HR expert Vivienne Foster explains how small business leaders can communicate with their employees so they keep working as a motivated, successful team
Keeping your staff motivated and performing well is a problem that affects many small businesses, particularly those that have grown quickly. The buzz of the early days, with only a handful of enthusiastic and energetic employees, can seem to fizzle out as the team grows.
Many of the business owners who call me in are frustrated because they can’t understand what’s gone wrong. They had never really needed to think before about how to manage their people, because everyone seemed to know instinctively what to do and when. But now, their team is working out of sync and they can see that one or two employees’ work isn’t up scratch.
What has changed?
It’s much easier to create a team spirit that focuses on high performance in a small business because the boss typically has a lot of day-to-day contact with staff, and they happen to be right at the coalface. This means employees get plenty of first-hand information about how the business is doing and share the excitement of being part of a growing company where every little success makes a big difference.
Once a company grows beyond 15 or so people, these things no longer happen by default – the boss is likely to be less visible because the team is bigger; it’s harder for staff see how their own contribution is making a difference; and it can become less obvious how well the business is doing.
My work with these businesses often involves helping the owner or boss to become more consciously aware of the role they play in keeping the firm’s ‘mojo’ and ensuring the team spirit is alive and thriving.
Why does this matter?
Some business owners might say: “I pay my staff. That should be motivation enough.” But it’s not as straightforward as that. Employees are more likely to come into work each day feeling enthusiastic when they feel valued, understand how they are contributing to the firm’s success, and are excited about where the business is going. And if they feel like that, you are far more likely to see the extra effort from them that will bring further business success.
Team spirit and high performance isn’t something that just comes with being part of a team. So here are my top tips for keeping motivation, focus and performance high in your business:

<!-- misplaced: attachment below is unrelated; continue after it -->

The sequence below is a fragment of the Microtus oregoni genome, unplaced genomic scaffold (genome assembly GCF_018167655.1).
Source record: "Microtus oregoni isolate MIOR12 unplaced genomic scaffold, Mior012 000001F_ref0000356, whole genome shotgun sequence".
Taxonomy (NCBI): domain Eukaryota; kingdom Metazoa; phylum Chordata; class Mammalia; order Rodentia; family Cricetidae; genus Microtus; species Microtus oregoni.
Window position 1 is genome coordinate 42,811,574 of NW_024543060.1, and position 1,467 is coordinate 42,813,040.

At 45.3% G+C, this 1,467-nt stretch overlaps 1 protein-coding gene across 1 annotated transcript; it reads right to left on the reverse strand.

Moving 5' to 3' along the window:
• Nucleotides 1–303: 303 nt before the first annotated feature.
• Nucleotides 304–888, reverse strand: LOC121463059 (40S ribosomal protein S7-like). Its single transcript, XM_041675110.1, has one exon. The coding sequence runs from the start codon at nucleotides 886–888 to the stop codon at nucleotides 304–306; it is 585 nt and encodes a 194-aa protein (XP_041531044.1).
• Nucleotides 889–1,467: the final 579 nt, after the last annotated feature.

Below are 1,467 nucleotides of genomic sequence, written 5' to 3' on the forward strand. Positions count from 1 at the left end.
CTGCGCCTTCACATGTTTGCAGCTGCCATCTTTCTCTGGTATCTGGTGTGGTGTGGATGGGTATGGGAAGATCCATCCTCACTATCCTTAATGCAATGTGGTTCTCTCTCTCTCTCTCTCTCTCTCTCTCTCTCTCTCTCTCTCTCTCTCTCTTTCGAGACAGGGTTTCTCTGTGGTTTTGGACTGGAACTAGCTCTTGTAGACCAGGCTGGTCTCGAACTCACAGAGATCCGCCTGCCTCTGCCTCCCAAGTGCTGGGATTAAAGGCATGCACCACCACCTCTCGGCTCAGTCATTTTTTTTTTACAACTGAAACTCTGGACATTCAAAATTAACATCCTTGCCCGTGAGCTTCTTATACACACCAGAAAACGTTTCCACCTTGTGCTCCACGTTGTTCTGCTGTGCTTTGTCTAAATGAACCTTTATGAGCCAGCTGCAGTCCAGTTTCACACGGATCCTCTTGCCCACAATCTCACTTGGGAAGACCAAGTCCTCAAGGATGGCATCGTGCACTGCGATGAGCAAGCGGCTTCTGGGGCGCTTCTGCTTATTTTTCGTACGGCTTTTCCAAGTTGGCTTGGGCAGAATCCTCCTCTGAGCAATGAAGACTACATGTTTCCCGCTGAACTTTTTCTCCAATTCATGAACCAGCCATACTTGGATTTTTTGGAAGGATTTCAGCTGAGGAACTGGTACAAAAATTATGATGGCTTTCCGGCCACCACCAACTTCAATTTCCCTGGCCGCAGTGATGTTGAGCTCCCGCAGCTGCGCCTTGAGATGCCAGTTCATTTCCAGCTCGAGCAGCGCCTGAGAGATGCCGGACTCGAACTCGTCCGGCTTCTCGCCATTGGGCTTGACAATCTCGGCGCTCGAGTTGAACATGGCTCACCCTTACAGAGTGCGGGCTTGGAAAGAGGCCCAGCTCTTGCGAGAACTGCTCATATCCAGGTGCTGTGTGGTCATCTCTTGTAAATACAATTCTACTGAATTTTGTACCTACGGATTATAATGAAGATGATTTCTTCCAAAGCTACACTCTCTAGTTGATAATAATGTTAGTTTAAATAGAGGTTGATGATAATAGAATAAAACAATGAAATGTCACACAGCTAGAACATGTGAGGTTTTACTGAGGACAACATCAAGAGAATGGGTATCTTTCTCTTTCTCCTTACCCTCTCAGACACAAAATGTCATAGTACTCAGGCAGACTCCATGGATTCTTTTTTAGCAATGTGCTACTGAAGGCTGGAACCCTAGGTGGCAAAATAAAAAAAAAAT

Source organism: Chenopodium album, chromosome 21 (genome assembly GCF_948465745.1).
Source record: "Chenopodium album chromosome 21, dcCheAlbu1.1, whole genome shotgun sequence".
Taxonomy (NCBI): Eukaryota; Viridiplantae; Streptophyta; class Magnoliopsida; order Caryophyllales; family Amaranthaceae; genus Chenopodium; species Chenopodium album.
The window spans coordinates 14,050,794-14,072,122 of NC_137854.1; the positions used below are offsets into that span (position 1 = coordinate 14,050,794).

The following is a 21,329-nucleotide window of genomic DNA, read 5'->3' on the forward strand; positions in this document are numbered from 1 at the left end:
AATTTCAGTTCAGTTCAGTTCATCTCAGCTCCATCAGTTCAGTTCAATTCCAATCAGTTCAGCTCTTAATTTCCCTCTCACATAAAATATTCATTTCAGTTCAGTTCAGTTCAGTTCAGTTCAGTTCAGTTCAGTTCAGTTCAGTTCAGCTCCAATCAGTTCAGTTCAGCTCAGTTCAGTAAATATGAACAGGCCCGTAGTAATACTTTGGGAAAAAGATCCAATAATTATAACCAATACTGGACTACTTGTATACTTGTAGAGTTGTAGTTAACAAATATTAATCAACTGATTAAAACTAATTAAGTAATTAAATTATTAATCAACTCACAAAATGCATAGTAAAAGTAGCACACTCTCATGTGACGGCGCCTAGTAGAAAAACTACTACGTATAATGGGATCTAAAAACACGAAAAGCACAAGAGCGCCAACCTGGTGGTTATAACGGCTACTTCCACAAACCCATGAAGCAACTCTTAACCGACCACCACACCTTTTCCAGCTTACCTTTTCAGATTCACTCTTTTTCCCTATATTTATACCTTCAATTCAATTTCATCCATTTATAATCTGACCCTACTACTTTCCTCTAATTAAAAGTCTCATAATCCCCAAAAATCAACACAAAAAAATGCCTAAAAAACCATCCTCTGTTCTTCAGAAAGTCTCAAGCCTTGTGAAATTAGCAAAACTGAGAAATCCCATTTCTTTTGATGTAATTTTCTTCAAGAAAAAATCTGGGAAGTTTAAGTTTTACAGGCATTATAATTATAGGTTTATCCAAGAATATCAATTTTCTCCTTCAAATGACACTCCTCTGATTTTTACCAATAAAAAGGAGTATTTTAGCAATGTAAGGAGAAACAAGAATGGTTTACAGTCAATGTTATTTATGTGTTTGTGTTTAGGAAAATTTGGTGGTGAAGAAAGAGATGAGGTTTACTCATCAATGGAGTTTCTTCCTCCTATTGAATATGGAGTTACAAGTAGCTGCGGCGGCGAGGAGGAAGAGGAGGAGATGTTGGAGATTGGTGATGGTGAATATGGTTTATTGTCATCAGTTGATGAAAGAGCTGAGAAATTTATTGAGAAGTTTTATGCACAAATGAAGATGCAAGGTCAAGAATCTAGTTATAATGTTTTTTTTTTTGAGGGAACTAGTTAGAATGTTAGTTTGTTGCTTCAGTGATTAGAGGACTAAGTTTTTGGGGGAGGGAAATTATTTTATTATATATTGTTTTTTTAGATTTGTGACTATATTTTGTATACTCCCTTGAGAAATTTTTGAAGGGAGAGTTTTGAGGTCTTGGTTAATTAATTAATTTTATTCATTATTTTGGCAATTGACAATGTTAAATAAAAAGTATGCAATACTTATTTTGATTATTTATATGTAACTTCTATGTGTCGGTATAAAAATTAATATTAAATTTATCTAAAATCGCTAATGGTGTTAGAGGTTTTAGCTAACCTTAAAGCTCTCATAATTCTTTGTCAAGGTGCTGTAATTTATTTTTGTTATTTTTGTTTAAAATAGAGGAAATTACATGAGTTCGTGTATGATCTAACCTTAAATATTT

1. Share your vision
You’re excited about your business and you know what are your ambitions for it. But do your staff? It doesn’t matter if there are three of them, 30 or 300 – tell them (regularly) about your company’s vision and ethos, where the business is right now, and where you want it to go. Infect them with your passion for your business, what makes it special, and how they help to keep it that way.
2. Make it personal
Make it your mission to ensure that every individual in your business knows three things: what you expect of them; what they’re doing that is great; and what you’d like them to do differently/better/more of (and why). You would be amazed by how many business leaders fail to do this, and then wonder why their business isn’t performing as well as they would like. Have these conversations regularly, and practice the art of honest, balanced feedback.
3. Celebrate success
Success feels good. Share praise when something has gone well, and thank your team members regularly, personally and publicly. Celebrating success is motivating, and can help to show your team what ‘great’ looks like in your business.
If you make the effort to do these three things then you will be well on your way to leading a thriving business.
About this author…
Armed with a psychology degree and a passion for helping businesses to maximise the potential of their people, Viv Foster embarked on a career in HR over 15 years ago. After working for a range of firms across sectors such as finance and marketing services, Viv is now a Partner with Positive Momentum, a business consultancy. In her blogs, Viv will use her no-nonsense business approach, deep HR experience and natural people insight to explain how to hire the right people, how to get the most out of them, and also what it takes to be a good employer.
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